Last month Google rolled out its new expanded text ads – a new type of text ad that has 47% more characters to play with than the original 25-35-35-35 formation. The new expanded ad has two (yes, two) 30 character headlines, plus an 80-character description line. Side-by-side they look like this:
In order to take advantage of these additional characters, advertisers have to create new ads manually and the easiest way I found to do it was to create them within a spreadsheet and do a bulk upload. I downloaded the current ads (non-mobile preferred only) and worked with the headlines and landing pages that were already there. I then added in the extra headline and any additional characters that could be used in the description, and first headline, where appropriate.
I then did a bulk upload of the new ads, previewed the upload and approved the changes:
But how are they performing so far?
As the expanded ads are a new feature and the old text ads are still available, and in some cases working really well, we uploaded the new expanded ads to run alongside the old, so 50% of the time the old ads show for each ad group and 50% of the time the new ones do. We can therefore directly compare their performance against one another, to see if Google’s research is right:
“Our research shows longer ad headlines are more useful to mobile users because they provide additional information about your business before they click your ad.”
From the accounts that we have uploaded them for so far, we have found that the CTR is generally higher for the expanded ads but the conversion rate remains better for the original text ads. Out of the accounts that we investigated, 72% had higher CTRs for the expanded ads, but 64% had higher conversion rates for the old style text ads.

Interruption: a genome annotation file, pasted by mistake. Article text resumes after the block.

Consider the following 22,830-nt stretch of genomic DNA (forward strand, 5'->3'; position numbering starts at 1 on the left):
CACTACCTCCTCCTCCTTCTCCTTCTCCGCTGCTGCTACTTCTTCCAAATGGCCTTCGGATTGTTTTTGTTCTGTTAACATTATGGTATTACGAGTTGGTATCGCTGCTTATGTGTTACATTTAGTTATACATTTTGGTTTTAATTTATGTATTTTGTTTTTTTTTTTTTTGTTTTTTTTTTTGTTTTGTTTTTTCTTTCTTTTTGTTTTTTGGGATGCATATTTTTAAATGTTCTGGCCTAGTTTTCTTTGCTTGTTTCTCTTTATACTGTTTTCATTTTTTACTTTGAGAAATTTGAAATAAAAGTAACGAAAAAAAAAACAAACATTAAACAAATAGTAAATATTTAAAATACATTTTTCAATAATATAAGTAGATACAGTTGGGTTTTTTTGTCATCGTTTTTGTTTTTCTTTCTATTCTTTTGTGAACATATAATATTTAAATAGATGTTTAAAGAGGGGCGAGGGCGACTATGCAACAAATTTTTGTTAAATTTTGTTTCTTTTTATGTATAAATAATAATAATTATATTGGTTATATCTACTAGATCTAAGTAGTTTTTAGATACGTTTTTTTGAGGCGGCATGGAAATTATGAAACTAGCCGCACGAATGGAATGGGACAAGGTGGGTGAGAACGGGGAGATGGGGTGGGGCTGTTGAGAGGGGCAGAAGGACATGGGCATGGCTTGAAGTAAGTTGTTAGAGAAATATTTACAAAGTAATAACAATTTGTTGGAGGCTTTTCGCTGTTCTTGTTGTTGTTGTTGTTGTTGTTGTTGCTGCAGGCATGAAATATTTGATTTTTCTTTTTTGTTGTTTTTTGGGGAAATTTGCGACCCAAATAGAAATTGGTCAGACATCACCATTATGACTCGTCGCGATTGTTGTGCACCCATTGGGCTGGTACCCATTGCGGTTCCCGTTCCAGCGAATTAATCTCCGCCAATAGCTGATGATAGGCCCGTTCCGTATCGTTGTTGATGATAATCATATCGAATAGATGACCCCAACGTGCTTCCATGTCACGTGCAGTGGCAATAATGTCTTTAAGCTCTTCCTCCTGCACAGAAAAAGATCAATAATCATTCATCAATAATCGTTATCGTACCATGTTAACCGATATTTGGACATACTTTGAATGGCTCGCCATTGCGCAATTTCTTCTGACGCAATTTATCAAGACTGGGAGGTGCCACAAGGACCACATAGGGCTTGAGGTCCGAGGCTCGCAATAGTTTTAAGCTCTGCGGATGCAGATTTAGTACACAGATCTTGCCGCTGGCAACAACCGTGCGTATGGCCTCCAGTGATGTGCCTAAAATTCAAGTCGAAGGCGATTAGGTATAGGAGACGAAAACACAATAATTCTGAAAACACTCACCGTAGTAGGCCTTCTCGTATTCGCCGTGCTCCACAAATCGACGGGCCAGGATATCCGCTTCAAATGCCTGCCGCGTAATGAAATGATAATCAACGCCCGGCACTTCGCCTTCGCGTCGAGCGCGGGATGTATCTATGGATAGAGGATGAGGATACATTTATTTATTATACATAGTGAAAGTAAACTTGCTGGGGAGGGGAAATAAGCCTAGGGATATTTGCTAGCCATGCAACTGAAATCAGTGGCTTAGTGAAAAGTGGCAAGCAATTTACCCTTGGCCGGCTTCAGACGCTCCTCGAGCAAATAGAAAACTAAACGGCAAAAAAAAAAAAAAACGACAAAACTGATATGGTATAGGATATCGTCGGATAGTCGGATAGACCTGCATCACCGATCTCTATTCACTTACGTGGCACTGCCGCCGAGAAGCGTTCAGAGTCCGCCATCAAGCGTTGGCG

What does this mean?
Instinct would tell us that the new ads should have a higher CTR – the extra real estate on the page makes them stand out and if not all competitors have opted to utilise these extra characters yet, then it would make sense that our expanded ads would have a higher CTR. However, for the client accounts that we looked at, this hasn’t necessarily meant an increase in conversion rate, so is it a good thing?
It is currently very early days and it’s not a fair test if all ads on the search results page are not the same and some have more text than others. Just like before, advertisers need to ensure that they write compelling ad text with a clear call-to-action to attract the ‘right’ people to click on their ad over the others on the page – someone that is likely to become a future customer!
The new expanded ads just make it easier for advertisers and agencies to say what they want to say in an ad. Hopefully they now have a sufficient number of characters to write in clear, and correct English (or whatever language they are using), without having to abbreviate words or dig out the thesaurus to find a shorter adjective to fit the tiny character limit, for example.
Is Google favouring expanded ads?
From a quick analysis of our client accounts it shows that the expanded ads are getting slightly more impressions than old text ads (80% of the accounts we looked at had a slightly higher ratio of impressions per ad for the expanded ads in the account), but it is pretty even to be honest. However 80% of the time the normal text ads had a higher average position than the expanded ads.
Please bear in mind that these figures are from personal experience, looking at a handful of client accounts so should not be taken as gospel. It’s too early to tell the true effect these extra characters will have on our campaigns, so watch this space….
Have you started using expanded ads yet? What are your thoughts? Please let us know in the comments, and if you need any help getting up to date with expanded ads, give us a call.